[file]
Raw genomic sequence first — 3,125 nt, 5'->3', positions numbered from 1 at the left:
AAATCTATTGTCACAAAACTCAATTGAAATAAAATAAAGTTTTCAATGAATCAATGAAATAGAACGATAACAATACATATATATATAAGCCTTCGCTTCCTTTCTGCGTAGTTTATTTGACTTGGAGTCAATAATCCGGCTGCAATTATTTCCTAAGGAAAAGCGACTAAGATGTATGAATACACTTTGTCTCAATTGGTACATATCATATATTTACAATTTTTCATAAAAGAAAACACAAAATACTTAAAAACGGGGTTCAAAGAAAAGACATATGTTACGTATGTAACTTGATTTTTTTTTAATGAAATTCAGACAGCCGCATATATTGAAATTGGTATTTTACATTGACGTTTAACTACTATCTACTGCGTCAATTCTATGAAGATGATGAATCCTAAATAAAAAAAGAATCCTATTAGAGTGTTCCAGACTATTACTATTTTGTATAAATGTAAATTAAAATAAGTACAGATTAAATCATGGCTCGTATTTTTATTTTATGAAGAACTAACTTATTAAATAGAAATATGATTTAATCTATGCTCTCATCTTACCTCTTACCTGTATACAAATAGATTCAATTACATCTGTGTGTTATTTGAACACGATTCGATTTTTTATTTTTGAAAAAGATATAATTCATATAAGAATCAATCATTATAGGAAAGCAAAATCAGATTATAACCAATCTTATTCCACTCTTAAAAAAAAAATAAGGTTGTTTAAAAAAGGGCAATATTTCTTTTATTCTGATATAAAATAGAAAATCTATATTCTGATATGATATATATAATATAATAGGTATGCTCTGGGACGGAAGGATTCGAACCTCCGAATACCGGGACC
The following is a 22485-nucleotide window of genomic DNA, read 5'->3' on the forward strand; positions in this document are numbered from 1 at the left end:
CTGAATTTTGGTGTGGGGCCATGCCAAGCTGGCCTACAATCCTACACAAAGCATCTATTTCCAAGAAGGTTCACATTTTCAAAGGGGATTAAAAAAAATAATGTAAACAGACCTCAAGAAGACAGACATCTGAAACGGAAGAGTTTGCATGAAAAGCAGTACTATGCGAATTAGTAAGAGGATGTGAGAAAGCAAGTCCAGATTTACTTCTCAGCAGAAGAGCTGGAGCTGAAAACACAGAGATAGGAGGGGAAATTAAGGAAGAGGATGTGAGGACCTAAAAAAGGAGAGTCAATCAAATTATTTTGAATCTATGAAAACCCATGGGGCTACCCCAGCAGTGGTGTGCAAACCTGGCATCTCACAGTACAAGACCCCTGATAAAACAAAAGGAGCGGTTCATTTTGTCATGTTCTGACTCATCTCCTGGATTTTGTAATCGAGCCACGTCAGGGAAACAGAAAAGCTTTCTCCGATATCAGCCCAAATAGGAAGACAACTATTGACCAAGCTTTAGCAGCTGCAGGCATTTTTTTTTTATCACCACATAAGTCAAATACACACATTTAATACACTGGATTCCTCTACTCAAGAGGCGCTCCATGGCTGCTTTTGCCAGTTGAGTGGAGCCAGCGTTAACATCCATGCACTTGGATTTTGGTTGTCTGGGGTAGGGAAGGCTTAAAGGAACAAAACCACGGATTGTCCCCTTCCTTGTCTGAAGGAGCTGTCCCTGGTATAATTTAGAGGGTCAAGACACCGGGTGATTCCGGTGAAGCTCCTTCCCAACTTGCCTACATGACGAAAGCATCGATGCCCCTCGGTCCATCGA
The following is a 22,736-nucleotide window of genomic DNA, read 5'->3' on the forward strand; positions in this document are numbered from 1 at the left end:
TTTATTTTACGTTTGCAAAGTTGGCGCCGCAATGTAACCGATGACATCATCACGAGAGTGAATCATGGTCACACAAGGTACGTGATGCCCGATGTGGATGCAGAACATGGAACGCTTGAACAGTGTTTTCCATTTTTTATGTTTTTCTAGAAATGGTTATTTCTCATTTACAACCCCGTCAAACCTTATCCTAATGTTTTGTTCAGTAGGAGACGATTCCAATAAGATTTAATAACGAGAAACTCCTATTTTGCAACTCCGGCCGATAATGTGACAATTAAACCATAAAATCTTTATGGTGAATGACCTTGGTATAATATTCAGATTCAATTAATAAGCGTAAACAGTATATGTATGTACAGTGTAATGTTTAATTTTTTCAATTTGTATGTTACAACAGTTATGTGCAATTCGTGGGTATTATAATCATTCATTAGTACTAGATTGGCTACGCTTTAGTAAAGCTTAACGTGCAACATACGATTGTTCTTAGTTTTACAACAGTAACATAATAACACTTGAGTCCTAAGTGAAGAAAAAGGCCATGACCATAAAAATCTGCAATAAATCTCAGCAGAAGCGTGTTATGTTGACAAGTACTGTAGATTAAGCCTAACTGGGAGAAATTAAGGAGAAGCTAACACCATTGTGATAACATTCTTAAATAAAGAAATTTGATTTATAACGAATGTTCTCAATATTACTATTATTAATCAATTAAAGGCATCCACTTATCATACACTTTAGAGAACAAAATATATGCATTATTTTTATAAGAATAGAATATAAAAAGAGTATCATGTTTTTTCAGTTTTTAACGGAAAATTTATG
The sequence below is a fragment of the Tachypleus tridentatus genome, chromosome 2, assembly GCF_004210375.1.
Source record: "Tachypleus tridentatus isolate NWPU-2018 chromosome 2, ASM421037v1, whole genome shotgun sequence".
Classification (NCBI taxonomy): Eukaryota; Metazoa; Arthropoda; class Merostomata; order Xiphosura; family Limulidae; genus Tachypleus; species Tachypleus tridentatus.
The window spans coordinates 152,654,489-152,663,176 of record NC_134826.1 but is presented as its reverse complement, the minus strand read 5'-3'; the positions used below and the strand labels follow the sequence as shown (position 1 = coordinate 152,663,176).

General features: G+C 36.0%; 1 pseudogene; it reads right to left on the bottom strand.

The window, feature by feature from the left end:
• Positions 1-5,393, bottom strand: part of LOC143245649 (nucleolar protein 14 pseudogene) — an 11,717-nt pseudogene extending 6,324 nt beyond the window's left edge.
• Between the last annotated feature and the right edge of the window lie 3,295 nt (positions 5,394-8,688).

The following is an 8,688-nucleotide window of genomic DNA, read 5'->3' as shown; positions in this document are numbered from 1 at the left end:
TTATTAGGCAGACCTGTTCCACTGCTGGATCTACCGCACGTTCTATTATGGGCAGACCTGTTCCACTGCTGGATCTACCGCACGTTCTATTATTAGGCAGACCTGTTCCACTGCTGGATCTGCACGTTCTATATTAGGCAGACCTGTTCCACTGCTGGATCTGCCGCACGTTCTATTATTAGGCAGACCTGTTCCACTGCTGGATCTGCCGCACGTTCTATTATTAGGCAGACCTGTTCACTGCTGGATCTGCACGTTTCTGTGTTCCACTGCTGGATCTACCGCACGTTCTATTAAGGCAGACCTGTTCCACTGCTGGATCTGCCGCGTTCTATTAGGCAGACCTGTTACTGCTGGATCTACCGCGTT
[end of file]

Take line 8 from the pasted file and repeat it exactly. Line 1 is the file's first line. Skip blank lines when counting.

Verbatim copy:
Source record: "Tachypleus tridentatus isolate NWPU-2018 chromosome 2, ASM421037v1, whole genome shotgun sequence".